In Brazil, a government `by the people' takes root

As democracy in Brazil comes to the end of its fourth year, citizens from across the political spectrum are beginning to learn how to speak up for themselves. And voters are beginning to think about ideas, instead of personalities.

Political analysts say these developments are the best insurance against a return to a military government like the one that began with a coup in 1964 and lasted until 1985.

As Brazilians gain a greater voice in the political system, they are realizing that democracy isn't just going to the polls to vote.

``People are so angry at the way their money is being spent. Our group started spontaneously out of sheer frustration, with things like growing corruption, government waste, and misspent taxes,'' says Lula May Reed, an upper-class Sao Paulo housewife.

She and some other women started the Movement for a Conscious Vote a year ago to promote responsible voting and follow-up on elected officials. The movement, nonpartisan, and made up of representatives from a number of different women's and civic groups, is local, but it uses a networking system to reach out to other cities.

For last month's municipal elections, the group prepared a kit with a questionnaire for evaluating candidates, including questions about background, political experience, platform, responsibility, honesty, commitment, and ideology. The kit also included a form letter to send to elected officials, texts for telegrams, and a list of Sao Paulo's senators and federal deputies. Many groups copied the kit, added their own logos, and sent it out out all over Brazil.

Now, says Ms. Reed, the movement is organizing civic groups to observe the city councilmen elected in Sao Paulo Nov. 15. The observers will fill out a form, evaluating the representatives' participation in committee work, plenary debates, and votes.

``It's a grass-roots movement to follow up what these people are doing once they get into office, which has never been done in Brazil before,'' Reed explains.

``Once they're in office, politicians think they are above the law and can do whatever they please. They feel they don't have to answer to anybody. That's partly why we have inefficiency and corruption in Brazil,'' she says.

As voters look more closely at those they elect, they often find that too many politicians stick to these old patterns. ``There's a dramatic shortage of [public-spirited men] in Brazil and other Latin American countries,'' says Fabio Konder Comparato, a law professor and member of the Justice and Peace Commission of Sao Paulo's Roman Catholic Archdiocese.

He explains: ``The US tradition is associative, while the Iberian tradition is individualistic.'' The dominant mentality ``is that what counts is the family, the narrow private area of your own folk. Everything that's outside of the family, the clan, the circle of friends, is outside of the Latin American's concerns.''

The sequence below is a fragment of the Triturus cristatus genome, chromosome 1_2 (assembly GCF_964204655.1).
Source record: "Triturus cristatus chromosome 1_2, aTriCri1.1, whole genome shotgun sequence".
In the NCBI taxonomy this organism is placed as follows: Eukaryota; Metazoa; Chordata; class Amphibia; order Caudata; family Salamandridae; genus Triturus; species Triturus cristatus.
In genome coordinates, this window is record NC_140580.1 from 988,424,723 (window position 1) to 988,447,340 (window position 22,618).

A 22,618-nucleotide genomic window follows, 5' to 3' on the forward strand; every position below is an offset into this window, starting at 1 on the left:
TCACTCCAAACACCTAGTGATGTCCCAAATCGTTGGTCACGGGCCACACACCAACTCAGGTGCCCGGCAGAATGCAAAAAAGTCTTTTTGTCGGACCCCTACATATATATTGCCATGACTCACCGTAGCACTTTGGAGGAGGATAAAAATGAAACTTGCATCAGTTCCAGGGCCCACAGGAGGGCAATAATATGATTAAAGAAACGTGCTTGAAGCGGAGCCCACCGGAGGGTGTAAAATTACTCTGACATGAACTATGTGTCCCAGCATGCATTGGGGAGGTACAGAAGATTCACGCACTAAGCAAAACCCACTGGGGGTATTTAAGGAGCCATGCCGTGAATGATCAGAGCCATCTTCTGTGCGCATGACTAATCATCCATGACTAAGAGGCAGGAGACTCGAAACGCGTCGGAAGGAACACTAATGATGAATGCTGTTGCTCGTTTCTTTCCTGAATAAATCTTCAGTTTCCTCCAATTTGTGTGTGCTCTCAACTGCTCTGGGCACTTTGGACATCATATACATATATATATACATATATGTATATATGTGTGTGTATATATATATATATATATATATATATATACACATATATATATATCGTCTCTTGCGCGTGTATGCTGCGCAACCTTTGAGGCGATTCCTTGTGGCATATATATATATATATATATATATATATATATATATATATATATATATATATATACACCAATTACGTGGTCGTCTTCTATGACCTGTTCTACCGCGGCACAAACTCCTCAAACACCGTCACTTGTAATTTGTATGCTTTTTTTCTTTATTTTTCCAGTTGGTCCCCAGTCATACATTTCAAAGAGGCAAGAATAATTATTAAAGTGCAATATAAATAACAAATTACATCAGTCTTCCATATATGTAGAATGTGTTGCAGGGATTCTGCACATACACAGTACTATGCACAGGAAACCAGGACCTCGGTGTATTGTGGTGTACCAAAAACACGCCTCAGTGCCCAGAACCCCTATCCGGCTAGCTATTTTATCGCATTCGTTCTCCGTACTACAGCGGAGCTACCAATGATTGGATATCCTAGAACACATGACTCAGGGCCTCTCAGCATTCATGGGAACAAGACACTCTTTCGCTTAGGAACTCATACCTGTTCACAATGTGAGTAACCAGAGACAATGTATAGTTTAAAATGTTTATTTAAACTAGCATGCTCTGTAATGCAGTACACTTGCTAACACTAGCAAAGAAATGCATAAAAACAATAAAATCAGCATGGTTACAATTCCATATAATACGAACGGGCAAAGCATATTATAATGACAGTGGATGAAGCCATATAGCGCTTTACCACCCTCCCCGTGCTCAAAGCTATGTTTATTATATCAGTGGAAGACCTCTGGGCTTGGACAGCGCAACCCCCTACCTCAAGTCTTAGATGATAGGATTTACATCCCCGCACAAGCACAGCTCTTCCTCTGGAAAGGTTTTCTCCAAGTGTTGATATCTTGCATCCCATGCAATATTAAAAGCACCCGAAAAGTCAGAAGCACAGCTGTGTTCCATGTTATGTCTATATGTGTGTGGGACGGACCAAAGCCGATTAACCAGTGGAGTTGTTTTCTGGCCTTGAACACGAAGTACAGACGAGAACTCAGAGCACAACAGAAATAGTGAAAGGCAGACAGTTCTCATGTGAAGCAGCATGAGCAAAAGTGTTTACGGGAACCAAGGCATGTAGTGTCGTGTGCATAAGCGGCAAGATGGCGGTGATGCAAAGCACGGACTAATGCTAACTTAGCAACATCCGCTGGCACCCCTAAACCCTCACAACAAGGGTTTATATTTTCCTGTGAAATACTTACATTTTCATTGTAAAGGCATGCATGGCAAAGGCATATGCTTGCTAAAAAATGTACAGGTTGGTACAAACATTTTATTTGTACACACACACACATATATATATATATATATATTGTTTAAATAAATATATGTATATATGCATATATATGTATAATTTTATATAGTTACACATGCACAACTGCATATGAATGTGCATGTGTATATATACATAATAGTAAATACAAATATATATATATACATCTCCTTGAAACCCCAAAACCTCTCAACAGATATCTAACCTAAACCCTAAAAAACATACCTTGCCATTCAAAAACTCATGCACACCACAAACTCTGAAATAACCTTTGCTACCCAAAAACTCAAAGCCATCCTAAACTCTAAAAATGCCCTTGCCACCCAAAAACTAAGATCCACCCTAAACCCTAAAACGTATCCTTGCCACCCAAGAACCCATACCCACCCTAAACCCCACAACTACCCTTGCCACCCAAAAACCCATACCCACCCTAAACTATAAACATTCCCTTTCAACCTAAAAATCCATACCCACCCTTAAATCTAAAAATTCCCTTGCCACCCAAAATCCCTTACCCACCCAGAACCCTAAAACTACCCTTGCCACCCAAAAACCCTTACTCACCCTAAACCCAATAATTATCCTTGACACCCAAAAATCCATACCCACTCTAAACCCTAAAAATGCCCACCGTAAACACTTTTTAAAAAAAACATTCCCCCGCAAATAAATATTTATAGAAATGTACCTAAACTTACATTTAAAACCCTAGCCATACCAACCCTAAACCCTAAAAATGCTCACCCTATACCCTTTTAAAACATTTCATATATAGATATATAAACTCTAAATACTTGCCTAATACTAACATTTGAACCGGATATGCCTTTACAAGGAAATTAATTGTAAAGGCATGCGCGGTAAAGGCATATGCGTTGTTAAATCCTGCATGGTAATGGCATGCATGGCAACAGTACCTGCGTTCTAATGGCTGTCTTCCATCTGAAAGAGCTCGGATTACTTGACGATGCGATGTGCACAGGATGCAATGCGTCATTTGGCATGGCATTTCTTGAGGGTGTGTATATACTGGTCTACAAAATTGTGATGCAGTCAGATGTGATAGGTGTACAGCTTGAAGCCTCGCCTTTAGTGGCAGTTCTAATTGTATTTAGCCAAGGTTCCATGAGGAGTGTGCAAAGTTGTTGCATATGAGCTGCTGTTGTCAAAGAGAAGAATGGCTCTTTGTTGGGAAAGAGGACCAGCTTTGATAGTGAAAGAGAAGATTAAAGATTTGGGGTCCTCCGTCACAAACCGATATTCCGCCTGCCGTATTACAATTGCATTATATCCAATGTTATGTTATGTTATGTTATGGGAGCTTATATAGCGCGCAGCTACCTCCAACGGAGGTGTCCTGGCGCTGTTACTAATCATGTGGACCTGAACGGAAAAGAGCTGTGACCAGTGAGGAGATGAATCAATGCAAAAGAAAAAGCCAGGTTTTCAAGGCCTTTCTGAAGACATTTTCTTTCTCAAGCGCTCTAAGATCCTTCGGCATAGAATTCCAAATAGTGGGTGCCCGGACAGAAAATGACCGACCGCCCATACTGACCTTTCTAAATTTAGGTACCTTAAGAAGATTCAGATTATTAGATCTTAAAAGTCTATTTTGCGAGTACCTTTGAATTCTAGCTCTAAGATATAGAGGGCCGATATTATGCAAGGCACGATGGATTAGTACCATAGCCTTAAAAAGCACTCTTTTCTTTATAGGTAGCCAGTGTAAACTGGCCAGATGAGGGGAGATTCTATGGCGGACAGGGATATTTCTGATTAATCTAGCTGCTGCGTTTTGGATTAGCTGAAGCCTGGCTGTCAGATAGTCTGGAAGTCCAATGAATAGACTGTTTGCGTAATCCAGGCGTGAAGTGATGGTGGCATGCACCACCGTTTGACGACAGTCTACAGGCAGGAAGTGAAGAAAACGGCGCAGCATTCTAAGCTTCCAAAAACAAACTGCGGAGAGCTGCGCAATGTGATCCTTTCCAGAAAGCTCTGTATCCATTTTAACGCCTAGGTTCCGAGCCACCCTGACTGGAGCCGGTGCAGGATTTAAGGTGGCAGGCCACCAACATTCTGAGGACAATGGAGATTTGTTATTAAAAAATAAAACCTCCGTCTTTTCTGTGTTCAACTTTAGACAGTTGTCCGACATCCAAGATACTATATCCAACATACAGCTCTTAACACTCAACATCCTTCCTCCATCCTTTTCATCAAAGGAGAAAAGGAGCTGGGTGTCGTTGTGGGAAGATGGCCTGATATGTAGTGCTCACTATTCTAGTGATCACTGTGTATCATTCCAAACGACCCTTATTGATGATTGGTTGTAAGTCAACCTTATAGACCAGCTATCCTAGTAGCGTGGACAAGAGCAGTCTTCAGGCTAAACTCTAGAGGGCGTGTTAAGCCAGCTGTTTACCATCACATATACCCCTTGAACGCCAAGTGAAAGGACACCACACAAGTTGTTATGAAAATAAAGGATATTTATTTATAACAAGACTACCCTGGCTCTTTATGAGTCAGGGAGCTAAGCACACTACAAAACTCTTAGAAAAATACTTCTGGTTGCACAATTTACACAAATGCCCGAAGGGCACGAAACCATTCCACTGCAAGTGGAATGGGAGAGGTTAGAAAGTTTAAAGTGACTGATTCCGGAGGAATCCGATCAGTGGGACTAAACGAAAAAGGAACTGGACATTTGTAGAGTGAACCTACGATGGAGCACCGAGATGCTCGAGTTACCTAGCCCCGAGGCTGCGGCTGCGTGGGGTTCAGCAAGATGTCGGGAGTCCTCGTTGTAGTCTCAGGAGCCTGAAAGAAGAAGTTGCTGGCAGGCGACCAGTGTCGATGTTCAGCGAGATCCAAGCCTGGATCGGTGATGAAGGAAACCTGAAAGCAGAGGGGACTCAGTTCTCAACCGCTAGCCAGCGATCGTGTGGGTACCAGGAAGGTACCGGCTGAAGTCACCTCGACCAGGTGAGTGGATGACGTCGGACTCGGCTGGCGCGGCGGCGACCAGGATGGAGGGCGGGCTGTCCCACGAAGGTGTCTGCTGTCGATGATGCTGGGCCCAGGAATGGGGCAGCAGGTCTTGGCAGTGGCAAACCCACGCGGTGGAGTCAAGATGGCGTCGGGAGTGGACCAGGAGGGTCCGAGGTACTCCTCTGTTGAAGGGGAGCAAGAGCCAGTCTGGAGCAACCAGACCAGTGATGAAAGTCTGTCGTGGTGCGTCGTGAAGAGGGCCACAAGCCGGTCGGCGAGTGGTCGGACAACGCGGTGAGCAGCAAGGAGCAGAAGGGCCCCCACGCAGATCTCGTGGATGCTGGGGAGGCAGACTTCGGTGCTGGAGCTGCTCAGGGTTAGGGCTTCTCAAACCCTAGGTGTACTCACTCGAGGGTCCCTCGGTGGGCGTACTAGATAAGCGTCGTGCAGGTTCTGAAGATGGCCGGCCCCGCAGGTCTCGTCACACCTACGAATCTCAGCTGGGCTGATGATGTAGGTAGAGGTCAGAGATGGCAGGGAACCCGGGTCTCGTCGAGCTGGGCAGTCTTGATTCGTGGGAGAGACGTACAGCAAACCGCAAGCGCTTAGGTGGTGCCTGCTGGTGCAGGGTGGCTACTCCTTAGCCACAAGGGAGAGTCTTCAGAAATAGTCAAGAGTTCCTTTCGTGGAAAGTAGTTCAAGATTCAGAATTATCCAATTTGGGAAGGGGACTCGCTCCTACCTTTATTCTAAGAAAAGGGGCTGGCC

To help change this mind-set, Professor Comparato is starting the nonpartisan Brazilian Center for Studies and Preparation for Development.

Linked to a university in the state of Sao Paulo, the center will offer courses on Brazil and how it fits into the global context. There will be seminars on such issues as land reform, health needs, and education, ``to feed the political debate,'' he says.

Other groups are also organizing leadership courses. And businessmen, who used to count on personal contacts to sway government officials, are increasingly going into politics or publicly taking political positions.

``People are discovering that there are channels for using their rights,'' says Marcos Figueiredo, a political analyst. He notes that the Superior Labor Court expects 5 million labor complaints in 1989, more than ever before.

After 21 years of political repression, Brazil still has a long way to go to install democracy fully. At an October debate among some of Sao Paulo's mayoral candidates, few present could explain why they were there. (They were ``mostly pro-workers'' - poor candidates from the edge of town who belong to movements concerned with housing.)

``I came to see if someone could pay my electric bill,'' said Peloggia da Silva, a retired restaurant-cleaning lady. Pulling a wad of overdue electric bills totaling about $100 from her purse, she explained sadly, ``We haven't had electricity for a month.''

Still, the resounding November defeat of many candidates linked to the old-time political system bodes well for Brazil. In Sao Paulo, incumbent mayor Janio Quadros is famous for conniving with city councilmen to avoid meeting until his projects become law automatically.

But this system will become a thing of the past Jan. 1, when the neophyte Workers Party's candidate, Luiza Erundina, takes office as mayor.

Her party is already organizing neighborhood ``popular councils,'' open to any political party. They will help write the city's new charter, draft and act upon the budget, and check on the new city government's performance. The party is also considering installing a people's tribunal at the city chamber, where local groups can present their own petitions and proposals.

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